By Tim Hunter Martin
The author took this gorgeous blackbuck with Remington’s Model 673 topped with Nikon’s Monarch Gold Scope.
Buckmasters headquarters can be a pretty hot and hectic place during the summer months. Just like you, the staff here begins planning for and dreaming about fall adventures when the heat index creeps above the “too-hot-to-fish” mark. It was on such a day when I began cooking up an autumn hunt in Texas.
In the shade of Buckmasters’ front porch, GunHunter Editor Larry Teague and I were taking a much-needed break and doing a little “October dreaming.” I told him about my longtime desire to take a blackbuck antelope, which is a beautiful little critter, originally from India. I asked Larry if he had any new guns that needed field-testing for the upcoming year, especially a versatile caliber that would be effective in Texas where I might shoot anything from a 1-ton buffalo to a 30-pound coyote.
The temperature seemed to drop a tad as Larry told me about Remington’s plans to expand chamberings in the Model 673 Guide Rifle. They reintroduced this old favorite in 2004, chambered in 6.5mm (.264) Rem Mag. It was one of the first short-action magnums and was originally introduced as the Model 600 carbine.
For numerous reasons, the rifle and its successor, the Model 660, was removed from the production line in the 1960s. Poor sales could probably be attributed to its design, which was too radical for that time period. The popularity of other calibers all but washed away the ballistic evolution of what I soon found to be the most versatile and user-friendly rifle I’d ever shot.
I was intrigued when Larry explained that the 6.5mm was ideal for mid-sized game. It would work well on everything from sheep to blackbucks, especially now that Remington had upgraded its features and improved ballistics.
I was even more interested when Larry said that he had chronographed the 6.5mm at a smoking 2,944 feet per second, using Remington’s Express Core-Lokt 120-grain PSP ammo. It sounded perfect for my trip.
Larry and I abandoned our dueling rocking chairs for his air-conditioned office, and he let me hold the Model 673. There was something both exotic and nostalgic about the rifle’s manly design. The more I ogled it, the more I could not wait to get it out into the field. Its machined-steel, ventilated rib and iron sights are a tribute to the bear guides of old, who often had to shoot quickly when following up on a wounded bruin or mountain lion - purely an aesthetic tip of the hat from Remington. But with that added weight and ample recoil pad, there would be no risk of accidentally joining the “half-moon club” from heavy recoil. They’d turned this magnum into a kid-friendly firearm!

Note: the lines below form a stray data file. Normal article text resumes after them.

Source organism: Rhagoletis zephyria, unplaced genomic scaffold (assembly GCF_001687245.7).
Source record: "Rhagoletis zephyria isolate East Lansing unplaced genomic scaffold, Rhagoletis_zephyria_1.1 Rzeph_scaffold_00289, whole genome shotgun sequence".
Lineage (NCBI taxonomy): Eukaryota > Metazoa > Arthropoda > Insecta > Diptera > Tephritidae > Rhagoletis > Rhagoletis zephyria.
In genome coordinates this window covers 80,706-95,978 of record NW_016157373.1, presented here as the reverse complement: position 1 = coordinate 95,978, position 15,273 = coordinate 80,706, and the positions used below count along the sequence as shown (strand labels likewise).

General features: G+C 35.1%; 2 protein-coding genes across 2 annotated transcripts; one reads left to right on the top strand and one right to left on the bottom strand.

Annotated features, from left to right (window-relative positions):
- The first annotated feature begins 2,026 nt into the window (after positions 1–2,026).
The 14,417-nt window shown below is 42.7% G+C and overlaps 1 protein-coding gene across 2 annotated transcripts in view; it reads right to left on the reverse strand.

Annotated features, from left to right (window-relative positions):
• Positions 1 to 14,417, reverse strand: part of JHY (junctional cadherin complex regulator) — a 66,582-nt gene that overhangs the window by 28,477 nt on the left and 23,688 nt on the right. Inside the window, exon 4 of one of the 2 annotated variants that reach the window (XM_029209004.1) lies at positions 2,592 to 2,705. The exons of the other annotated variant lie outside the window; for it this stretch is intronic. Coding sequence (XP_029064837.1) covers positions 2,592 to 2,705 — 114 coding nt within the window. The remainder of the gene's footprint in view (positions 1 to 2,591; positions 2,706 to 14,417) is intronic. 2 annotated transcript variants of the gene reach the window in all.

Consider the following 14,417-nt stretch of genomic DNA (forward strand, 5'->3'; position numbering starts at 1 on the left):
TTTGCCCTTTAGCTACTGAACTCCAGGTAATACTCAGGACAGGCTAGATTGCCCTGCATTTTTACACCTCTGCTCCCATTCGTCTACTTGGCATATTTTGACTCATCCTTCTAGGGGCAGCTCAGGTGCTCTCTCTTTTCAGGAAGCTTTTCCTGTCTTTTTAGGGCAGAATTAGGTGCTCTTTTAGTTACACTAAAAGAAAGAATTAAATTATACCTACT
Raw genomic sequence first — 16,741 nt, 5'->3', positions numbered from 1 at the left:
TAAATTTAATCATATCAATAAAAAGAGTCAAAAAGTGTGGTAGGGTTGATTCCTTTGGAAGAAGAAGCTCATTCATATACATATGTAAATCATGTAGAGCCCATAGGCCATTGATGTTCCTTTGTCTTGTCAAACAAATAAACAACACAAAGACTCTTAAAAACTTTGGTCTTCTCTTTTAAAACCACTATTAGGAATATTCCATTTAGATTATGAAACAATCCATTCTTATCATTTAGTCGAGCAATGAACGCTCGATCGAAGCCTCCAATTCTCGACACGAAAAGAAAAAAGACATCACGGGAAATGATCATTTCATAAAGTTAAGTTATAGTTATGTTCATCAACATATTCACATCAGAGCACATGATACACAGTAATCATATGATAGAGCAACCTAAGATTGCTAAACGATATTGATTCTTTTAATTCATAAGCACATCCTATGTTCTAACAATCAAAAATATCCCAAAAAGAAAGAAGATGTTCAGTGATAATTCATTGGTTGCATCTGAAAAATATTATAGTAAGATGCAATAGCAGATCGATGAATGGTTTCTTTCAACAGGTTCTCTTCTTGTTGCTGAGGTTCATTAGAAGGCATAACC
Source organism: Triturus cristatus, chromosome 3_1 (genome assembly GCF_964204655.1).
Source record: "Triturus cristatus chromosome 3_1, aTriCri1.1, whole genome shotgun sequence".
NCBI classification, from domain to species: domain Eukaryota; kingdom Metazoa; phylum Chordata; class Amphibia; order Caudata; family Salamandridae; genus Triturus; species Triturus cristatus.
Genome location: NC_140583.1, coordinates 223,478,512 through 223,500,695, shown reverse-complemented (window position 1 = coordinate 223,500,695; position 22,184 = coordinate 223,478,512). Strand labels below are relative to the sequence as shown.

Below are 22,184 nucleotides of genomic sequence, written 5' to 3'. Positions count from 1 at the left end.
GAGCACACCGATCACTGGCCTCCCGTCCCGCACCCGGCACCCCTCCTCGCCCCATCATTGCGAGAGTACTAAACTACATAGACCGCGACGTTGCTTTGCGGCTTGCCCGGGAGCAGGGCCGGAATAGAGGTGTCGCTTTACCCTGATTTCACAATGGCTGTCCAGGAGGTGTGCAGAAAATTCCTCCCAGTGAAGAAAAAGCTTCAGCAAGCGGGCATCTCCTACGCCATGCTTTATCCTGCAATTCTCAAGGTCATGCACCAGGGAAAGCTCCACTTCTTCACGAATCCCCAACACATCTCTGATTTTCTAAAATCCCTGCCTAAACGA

The Model 660 had a laminated stock, perhaps a little too advanced for the time, so the designers tried it again using today’s superior materials. Remington had obviously taken special things from the old Guide Rifle and meshed them with ballistic improvements and technological innovations to make a firearm worthy of another chance. I looked forward to giving it that chance on a Texas blackbuck!
I believe it’s time to remove the blackbuck antelope from the “exotics” category. The little immigrant from India isn’t hunted in its country of origin anymore. But the procreational feats of blackbucks are giving jackrabbits a run for their money in central Texas.
Since 1932, the year the blackbuck was sworn into U.S. citizenship, this tiny antelope has proven itself a quarry warier than the whitetail, as tasty as beef, and it has blessed us with perhaps the prettiest taxidermy ever to grace our trophy-room walls. That’s 73 years of being denied “native” status. I argue that the Dallas Cowboy cheerleaders have only been in Texas since 1972, and they aren’t called “exotic” ... well, maybe sometimes.
The blackbuck seemed exotic when I first discovered their existence sometime in the 1970s. I’d requested a brochure about hunting deer in the Texas Hill Country. When the brochure arrived, my eye was instantly drawn to a photo of a tiny antelope with long corkscrew horns. “That’s the coolest animal in the whole world!” I thought.